How can I get my clients to recognise work value vs time spent?
This is where a lot of retail, FMCG, low-level DM and basic media buying operates. The key to profitability here is scale.
Further up the food chain, consultative work such as transformational advertising and branding/media strategy is more value-added but less scalable due to its bespoke nature.
These two conflicting extremes can be categorised as ‘Do For Me’ vs ‘Think For Me’.
If clients typically bring in-house what they do all the time and outsource what they only sometimes do, this means that ‘Do For Me’ work has to be priced cheaper for the client than if they were to bring it in house.
The challenge in respect of ‘Think For Me’ work is how to charge appropriately for value added. We all know that time spent does not equal value added, yet years of talking about value-based remuneration have failed to see it widely adopted in our industry.
The reason is that time-based billing has a huge status quo bias - everybody says it is flawed but we all cling to it because time, unlike value, is:
- not open-ended
- easily understood
Moreover, the combination of a lack of true scale, a relatively small number of much-larger clients on short notice periods and monthly cash outflows for staff and rent mean that agencies' appetites for riskier forms of remuneration is inevitably limited.
It is only when an agency has good profit and cash flow visibility that it can afford to take a punt on its fees in return for some upside potential.
So where do we go from here? Our industry desperately needs two things - a currency for value and more business acumen.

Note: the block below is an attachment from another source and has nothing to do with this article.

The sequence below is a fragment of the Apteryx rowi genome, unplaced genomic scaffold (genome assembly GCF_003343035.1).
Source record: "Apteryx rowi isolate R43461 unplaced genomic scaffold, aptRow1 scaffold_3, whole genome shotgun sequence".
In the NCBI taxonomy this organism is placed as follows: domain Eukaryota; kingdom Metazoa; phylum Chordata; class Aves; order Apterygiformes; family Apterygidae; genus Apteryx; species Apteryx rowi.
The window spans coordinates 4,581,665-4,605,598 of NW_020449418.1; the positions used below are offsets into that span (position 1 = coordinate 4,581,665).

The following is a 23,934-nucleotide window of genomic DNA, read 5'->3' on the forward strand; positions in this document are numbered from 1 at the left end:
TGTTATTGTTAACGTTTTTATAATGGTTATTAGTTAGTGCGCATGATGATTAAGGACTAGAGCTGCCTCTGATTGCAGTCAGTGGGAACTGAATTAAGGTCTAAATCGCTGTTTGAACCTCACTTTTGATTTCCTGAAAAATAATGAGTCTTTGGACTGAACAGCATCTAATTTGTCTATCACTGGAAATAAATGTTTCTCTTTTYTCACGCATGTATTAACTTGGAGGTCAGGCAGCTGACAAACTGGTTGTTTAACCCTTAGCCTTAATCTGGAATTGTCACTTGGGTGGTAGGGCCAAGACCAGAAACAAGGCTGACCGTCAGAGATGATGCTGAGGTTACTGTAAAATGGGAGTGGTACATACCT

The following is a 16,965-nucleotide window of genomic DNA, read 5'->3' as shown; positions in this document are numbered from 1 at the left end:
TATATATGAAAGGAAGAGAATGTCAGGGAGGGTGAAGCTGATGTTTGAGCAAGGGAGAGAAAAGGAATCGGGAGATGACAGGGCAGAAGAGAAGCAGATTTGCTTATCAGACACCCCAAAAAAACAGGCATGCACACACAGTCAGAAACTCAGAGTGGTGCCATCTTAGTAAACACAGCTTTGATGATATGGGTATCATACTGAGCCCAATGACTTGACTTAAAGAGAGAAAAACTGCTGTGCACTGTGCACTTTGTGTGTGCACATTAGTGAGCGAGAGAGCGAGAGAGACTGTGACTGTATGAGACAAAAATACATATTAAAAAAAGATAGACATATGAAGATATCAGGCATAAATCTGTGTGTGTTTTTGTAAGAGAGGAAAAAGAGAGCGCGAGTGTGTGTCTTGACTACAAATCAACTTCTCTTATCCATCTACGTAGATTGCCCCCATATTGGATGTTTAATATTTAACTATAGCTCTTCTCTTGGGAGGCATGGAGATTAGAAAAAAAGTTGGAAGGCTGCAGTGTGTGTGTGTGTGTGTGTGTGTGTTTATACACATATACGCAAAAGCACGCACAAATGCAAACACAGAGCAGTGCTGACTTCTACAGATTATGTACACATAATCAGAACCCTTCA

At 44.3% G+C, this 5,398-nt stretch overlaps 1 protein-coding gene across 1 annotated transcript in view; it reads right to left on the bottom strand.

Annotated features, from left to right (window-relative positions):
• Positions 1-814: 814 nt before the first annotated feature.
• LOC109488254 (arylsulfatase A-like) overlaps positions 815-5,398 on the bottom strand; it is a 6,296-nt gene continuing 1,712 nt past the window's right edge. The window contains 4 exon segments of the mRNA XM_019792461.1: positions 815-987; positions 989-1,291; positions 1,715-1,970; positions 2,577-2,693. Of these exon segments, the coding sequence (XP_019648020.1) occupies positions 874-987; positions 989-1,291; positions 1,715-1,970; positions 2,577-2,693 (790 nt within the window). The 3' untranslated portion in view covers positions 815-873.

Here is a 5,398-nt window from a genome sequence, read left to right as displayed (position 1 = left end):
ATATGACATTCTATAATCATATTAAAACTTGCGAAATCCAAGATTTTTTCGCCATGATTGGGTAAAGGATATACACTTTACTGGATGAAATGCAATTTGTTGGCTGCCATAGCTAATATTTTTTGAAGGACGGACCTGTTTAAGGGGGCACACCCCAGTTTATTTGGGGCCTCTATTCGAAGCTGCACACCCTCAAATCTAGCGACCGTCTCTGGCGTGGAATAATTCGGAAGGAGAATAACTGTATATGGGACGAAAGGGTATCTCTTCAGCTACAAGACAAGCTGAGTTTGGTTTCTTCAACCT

Unlike costs (such as media prices) value is a relatively nebulous concept and difficult to measure. Without a fixed definition, it is also somewhat in the eye of the beholder; econometrics and ROMI have a part to play, but they are not (yet) industry standard, so there will always be room for debate and therefore negotiation.
Clients have invested vast sums creating armies of professional negotiators yet too many agencies still send untrained account handlers off unarmed into procurement discussions.
An ability to negotiate is one thing, but a professional negotiator also needs to be properly equipped; this us where a currency for value is needed. Professional football teaches us that the most talented players are not necessarily the most experienced, so years in the job should not be a guide to pricing.
Instead, the most talented people with a demonstrable track record of success should command the highest rate card prices - just as we look at goals scored, saved or assisted for footballers, so IPA Effectiveness Awards won or great campaigns created need to be our benchmark; a highly-awarded creative, suit or planner should command a higher rate card price to the client than a less awarded one, regardless of experience.
This does not completely get us away from the somewhat artificial assumption that time equals value, but it recognises recognises that, for a fixed amount of time, some people can add more value than others.
Once the business is able to monetise this extra added value and reinvest it in the providers of value, we will have started to move from a downward spiral of constant cost cutting to a virtuous circle of value investment.
Top FD tips
- Investment in good commercial skills (finance, negotiation and selling) for client staff is the starting point for better commercial performance
- It also needs to be supported by meaningful business KPIs, so finance needs to understand the business as much as the suits need to get commercial
- Better commercial performance allows the rewards for success to be reinvested in top performers
- This virtuous commercial circle can be summarised as "Performance is where Effectiveness and Talent meet"
- The IPA has free commercial training for all members to help with the initial "bootstrapping" phase of investing for growth
To find out more about how agencies can deliver and invest in building commercial success for their organisations and their client brands, attend the IPA Commercial Conference on Wed 8th July.
If you have any agency questions about enhancing your commercial performance, email the IPA’s Commercial Acuman at email@example.com. All questions will appear anonymously.
View more Commercial Acuman columns from our FD Tom Lewis.